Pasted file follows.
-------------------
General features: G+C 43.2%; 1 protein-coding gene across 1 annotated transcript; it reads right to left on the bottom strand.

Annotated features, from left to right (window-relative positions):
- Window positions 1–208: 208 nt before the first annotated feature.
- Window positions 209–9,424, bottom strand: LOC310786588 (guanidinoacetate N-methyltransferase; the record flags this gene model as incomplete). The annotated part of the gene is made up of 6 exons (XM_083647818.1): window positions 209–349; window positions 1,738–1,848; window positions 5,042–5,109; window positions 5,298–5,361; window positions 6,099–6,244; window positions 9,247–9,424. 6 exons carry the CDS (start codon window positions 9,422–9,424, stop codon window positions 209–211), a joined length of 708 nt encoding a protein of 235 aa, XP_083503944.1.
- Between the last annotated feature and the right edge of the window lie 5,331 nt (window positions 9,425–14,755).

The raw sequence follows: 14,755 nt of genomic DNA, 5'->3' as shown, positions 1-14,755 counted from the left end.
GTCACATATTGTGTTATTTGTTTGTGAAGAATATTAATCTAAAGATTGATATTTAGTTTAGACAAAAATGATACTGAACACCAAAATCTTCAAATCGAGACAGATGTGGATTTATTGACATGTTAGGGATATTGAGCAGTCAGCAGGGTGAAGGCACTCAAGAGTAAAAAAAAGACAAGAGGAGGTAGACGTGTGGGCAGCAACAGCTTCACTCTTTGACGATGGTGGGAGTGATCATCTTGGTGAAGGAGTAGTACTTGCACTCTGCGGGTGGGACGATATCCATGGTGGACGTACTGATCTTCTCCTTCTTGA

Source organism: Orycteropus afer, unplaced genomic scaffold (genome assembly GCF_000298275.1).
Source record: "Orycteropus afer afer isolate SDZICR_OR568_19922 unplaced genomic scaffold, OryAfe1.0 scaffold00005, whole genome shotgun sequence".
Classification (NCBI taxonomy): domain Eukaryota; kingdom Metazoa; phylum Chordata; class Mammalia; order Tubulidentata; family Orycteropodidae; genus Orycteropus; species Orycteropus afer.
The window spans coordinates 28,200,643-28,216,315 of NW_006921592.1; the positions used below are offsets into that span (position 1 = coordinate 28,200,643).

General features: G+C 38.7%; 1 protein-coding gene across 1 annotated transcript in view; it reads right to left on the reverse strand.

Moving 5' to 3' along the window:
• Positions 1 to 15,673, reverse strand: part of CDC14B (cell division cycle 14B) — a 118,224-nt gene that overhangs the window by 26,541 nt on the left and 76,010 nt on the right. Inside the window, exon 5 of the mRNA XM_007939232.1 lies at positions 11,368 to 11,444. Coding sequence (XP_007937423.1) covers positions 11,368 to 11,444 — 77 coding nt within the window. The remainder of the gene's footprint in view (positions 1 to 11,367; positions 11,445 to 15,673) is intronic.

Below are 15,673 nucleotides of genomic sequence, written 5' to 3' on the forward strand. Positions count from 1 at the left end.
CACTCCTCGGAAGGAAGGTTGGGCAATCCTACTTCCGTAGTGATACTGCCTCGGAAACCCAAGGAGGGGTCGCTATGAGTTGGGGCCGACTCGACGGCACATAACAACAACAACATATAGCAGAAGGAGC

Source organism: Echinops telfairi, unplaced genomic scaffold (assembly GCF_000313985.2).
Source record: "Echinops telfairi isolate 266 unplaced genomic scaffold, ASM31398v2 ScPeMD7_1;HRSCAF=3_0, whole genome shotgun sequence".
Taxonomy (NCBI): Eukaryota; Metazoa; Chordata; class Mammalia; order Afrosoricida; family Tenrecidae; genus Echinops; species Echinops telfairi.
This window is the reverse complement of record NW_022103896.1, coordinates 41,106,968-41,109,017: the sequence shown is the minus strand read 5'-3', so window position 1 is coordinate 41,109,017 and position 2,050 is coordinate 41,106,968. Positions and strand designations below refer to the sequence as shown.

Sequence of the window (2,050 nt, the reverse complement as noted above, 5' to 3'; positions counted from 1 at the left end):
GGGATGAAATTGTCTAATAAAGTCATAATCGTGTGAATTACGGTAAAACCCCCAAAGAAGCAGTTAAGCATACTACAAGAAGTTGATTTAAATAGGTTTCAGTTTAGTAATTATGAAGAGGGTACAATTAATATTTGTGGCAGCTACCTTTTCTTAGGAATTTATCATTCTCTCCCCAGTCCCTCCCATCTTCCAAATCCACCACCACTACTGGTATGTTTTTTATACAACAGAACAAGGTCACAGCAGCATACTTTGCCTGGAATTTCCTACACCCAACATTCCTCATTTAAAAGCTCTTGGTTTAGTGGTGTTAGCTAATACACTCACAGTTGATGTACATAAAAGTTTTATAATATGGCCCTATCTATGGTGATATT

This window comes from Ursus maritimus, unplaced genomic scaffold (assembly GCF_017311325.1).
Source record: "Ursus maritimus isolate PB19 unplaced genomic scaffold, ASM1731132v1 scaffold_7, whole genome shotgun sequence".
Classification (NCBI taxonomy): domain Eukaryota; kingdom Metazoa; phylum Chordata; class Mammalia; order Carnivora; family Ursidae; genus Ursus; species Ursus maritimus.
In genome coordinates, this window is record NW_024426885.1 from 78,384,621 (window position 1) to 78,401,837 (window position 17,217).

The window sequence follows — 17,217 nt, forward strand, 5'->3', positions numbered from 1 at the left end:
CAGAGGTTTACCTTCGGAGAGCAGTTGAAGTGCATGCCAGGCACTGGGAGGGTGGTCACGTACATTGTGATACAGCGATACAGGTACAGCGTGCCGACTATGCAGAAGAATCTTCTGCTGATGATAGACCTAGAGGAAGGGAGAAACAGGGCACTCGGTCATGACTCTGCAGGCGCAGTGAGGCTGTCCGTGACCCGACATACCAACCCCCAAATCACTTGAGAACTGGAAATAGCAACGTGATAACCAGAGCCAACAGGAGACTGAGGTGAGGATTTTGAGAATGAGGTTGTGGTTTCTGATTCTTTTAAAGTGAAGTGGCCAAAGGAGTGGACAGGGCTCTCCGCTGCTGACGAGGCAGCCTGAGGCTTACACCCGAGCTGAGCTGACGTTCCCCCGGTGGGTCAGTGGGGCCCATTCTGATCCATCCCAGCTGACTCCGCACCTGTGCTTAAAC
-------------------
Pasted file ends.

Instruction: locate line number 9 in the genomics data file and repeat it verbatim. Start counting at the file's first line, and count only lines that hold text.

Source record: "Orycteropus afer afer isolate SDZICR_OR568_19922 unplaced genomic scaffold, OryAfe1.0 scaffold00005, whole genome shotgun sequence".